The astoundingly useful guys at FT Alphaville pointed me towards this Gerard Minack analysis of emerging market returns yesterday.
The message is that high growth economies don’t necessarily translate to high equity returns.
The argument can be summarised as this:
- Earnings growth is correlated with economic growth
- Valuation changes contribute significantly to equity returns and can have a major impact on equity returns distinct from underlying economic growth for long periods, 10 or 20 years
- But in the long term these valuation changes should even out. We should still be left with a correlation between economic growth and equity returns
- High growth economies need significant investment. This additional investment in companies comes at the cost of equity dilution. High growth economies are positively correlated with high dilution.
- Thus, EPS correlation with economic growth is significantly lower than it would be without dilution.
- This explains the virtually zero correlation between dividends and economic growth
Check out the full story for some pretty graphs.
What’s interesting for me here is that none of these arguments require or allow for market efficiency. It’s a totally separate way of looking at the issue with empirical evidence to support it.
I suppose the market efficiency counter would be that the change in valuation over long periods should be exactly as required to provide an appropriate risk-adjusted return to investors given the expected changes in all other variables. I don’t know if I buy that or not.
The key message for me is the counter argument to the “obvious” view that high growth emerging markets necessarily provide greater equity returns in the long run. The same can be said for why high growth companies don’t necessarily provide higher equity returns in the long run. As the low-growth companies are spitting out dividends to investors, the high-growth companies are diluting existing investors as they raise more capital.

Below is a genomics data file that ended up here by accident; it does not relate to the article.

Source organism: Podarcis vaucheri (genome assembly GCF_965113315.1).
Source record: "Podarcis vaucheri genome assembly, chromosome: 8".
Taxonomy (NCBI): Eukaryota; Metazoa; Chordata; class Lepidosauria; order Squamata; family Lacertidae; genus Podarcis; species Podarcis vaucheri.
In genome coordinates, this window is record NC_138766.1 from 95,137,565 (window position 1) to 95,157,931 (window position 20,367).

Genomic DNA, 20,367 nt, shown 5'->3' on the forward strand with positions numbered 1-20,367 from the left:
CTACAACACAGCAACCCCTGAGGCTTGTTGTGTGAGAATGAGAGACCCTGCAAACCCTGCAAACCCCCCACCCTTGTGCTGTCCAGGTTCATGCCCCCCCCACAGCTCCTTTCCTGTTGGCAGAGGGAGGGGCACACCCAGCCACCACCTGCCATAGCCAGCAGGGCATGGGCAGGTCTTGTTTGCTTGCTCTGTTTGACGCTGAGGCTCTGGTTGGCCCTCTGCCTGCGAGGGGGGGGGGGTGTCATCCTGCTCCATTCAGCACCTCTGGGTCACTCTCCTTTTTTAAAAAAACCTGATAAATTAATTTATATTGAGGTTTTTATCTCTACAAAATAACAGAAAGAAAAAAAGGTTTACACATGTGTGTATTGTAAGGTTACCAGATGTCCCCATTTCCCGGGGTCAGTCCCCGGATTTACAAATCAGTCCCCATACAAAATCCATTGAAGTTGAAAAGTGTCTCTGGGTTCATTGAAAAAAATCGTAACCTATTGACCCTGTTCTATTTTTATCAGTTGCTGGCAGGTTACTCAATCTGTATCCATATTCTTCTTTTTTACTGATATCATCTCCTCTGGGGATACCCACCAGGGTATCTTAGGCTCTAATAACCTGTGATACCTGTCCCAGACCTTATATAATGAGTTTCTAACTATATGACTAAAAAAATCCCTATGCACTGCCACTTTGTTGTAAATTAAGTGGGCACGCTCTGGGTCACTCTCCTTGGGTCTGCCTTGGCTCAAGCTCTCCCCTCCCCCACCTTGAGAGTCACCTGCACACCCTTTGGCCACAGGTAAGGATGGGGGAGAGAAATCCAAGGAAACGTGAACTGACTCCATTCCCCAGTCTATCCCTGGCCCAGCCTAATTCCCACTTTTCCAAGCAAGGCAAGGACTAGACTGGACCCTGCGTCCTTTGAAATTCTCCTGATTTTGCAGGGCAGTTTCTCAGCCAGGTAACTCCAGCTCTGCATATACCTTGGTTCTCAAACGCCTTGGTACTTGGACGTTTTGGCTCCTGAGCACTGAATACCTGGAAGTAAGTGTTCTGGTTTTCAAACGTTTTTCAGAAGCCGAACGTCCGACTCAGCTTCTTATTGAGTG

The one question I haven’t full settled in my own mind is whether real dividends being correlated with economic growth is the best measure. High dividends now should result in low dividends in future. Low dividends now should result in high dividends in future. We should expect a point-in-time correlation between high growth economies (and companies) and low dividend yields. I would think that this correlation is needed in addition to the time series analysis performed by Dimpson, Marsh and Staunton since there can be weird lag effects that diminish the correlation there.
All the same, food for thought, especially living in a low-moderate growth emerging market country!